Bankruptcy is the court-ordered protection of debtors who cannot pay their bills. Debtors in bankruptcy are protected by Automatic Stay which prevents creditors from taking certain actions to collect the money owed to them. View the federal statute (United States Courts, Chapter 11, section 362(a)). For joint individual income tax debts, the filing of bankruptcy of one of the liable debtors does not protect the other debtor. Both debtors must file bankruptcy to have the Automatic Stay protection.
The Automatic Stay can be modified for corporate, individual income and withholding taxes. Bankruptcy Local Rule 4001-1
allows taxing authorities the right to issue notices of tax delinquencies, assess taxes, issue refunds on tax returns and to offset
those refunds against assessed taxes.
The department will file a bankruptcy claim for payment of tax debts in certain bankruptcies. Other state agencies are responsible for filing claims for the other agency debts that may have been referred to the department.
Types of Bankruptcy
The most common types of bankruptcy are Chapter 7, Chapter 11, Chapter 12, and Chapter 13.
The table below lists each type , the duration and who is eligible. The duration of the bankruptcy and what entities are eligible for each type vary.
||Generally 90 days
||Businesses or individuals.|
Up to 6 years
|Businesses and individuals who do not meet requirements for Chapter 13.|
||Up to 5 years
||Individuals and businesses that get more than 50 percent of their income from farming.|
||Up to 5 years
||Individuals, married couples with sole proprietorships with regular income.|
When a bankruptcy case receives a discharge the account is reviewed by the department to determine if:
- Certain tax debts may no longer be collectible in part or their entirety.
- The SOL for collection of any debts not discharged is extended for the period of time the debtor was in bankruptcy.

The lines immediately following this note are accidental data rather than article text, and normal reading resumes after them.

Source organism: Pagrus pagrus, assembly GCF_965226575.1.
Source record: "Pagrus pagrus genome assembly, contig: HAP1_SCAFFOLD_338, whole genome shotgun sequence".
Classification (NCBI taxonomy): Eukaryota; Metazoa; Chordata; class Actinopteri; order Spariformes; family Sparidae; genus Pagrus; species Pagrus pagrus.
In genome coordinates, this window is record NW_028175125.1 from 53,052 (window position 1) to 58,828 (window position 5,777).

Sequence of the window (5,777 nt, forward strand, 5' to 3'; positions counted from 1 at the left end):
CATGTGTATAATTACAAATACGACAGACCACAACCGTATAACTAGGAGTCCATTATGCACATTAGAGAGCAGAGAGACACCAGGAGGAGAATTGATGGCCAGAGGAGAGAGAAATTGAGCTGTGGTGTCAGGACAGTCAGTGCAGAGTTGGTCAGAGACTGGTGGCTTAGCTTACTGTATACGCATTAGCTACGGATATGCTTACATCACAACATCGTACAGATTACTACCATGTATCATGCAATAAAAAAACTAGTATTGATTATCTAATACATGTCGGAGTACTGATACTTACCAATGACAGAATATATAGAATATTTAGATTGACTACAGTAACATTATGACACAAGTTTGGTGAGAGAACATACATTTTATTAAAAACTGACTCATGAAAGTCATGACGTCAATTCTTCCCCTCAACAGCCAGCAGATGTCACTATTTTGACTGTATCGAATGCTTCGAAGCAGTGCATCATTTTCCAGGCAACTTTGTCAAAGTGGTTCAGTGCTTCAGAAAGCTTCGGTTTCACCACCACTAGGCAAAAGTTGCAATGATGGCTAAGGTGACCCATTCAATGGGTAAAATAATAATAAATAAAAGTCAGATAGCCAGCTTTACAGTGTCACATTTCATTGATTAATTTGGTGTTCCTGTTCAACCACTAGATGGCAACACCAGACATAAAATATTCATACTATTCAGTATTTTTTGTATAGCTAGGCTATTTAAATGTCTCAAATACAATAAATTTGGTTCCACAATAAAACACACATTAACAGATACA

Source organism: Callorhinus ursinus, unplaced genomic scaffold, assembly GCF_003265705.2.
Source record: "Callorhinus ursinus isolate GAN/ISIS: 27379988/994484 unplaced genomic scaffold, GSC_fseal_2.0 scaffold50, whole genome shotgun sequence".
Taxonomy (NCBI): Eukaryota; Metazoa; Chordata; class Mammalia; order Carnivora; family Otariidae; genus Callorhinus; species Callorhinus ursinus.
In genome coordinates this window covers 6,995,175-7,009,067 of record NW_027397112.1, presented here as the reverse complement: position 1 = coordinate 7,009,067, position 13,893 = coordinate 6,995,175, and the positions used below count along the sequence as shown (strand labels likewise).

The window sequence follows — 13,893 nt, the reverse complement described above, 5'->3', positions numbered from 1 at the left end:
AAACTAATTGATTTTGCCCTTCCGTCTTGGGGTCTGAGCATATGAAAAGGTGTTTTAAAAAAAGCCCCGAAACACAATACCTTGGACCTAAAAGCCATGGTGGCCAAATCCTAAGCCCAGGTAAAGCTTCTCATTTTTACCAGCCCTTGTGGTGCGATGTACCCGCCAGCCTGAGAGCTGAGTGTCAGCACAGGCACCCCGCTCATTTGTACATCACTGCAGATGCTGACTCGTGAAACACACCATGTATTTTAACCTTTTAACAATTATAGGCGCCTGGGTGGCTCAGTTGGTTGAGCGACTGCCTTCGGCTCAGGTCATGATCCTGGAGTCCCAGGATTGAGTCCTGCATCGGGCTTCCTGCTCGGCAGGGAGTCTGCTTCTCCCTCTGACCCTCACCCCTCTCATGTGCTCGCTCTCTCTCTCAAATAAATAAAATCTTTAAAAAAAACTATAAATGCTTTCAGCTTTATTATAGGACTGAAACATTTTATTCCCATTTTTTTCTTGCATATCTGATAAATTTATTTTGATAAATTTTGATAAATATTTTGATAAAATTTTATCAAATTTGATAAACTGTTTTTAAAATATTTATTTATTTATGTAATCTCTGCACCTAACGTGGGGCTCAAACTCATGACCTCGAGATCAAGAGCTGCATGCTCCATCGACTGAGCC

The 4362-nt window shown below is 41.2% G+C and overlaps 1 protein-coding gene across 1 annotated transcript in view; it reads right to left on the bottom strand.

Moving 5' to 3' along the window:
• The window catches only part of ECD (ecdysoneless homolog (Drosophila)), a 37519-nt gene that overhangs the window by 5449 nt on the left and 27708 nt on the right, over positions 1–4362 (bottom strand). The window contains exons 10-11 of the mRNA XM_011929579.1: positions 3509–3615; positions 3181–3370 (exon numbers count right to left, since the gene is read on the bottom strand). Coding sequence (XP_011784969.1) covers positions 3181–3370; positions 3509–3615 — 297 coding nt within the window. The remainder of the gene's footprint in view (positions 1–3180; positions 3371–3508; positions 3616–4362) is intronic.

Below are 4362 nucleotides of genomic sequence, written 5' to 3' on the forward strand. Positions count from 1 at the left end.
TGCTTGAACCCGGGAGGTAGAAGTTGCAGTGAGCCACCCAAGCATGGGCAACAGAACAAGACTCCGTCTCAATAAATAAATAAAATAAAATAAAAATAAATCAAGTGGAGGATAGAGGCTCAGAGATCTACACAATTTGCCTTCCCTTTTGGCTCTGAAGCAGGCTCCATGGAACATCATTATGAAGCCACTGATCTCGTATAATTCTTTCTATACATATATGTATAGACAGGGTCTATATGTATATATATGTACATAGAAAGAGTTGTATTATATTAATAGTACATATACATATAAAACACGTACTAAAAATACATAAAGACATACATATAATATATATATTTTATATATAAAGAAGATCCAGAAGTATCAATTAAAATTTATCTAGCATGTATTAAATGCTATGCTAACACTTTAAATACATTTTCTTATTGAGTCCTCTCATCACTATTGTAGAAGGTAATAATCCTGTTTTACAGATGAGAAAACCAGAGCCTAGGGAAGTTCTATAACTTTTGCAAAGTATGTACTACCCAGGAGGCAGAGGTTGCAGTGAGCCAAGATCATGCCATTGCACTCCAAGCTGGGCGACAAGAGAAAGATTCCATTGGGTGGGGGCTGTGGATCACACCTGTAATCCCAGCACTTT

- A debtor has acted dishonestly, failed to cooperate with the bankruptcy court or trustee, or has abused the bankruptcy laws. If so, the discharge may be denied or revoked.
There are circumstances under which the bankruptcy court determines the debtor should not receive a discharge, and the bankruptcy is dismissed. If so, the creditors are given the same collection rights as before the bankruptcy petition, and the SOL is extended by the length of time between the petition date and the dismissal date. No debts will be discharged if a bankruptcy case is dismissed.
Refunds can be applied to a tax debt while a debtor is in bankruptcy within certain guidelines. Refunds from returns with a pre-petition due date can apply to pre-petition debts, and refunds from returns with a post-petition due date can apply to post-petition debts.
Property tax refunds are not applied to any debt when a debtor is in bankruptcy.
Refunds from a spouse not in bankruptcy can apply to a joint liability. On joint liabilities where one of the spouses filed bankruptcy, the refund from the spouse not in bankruptcy can apply to the debts owed jointly with the debtor in bankruptcy.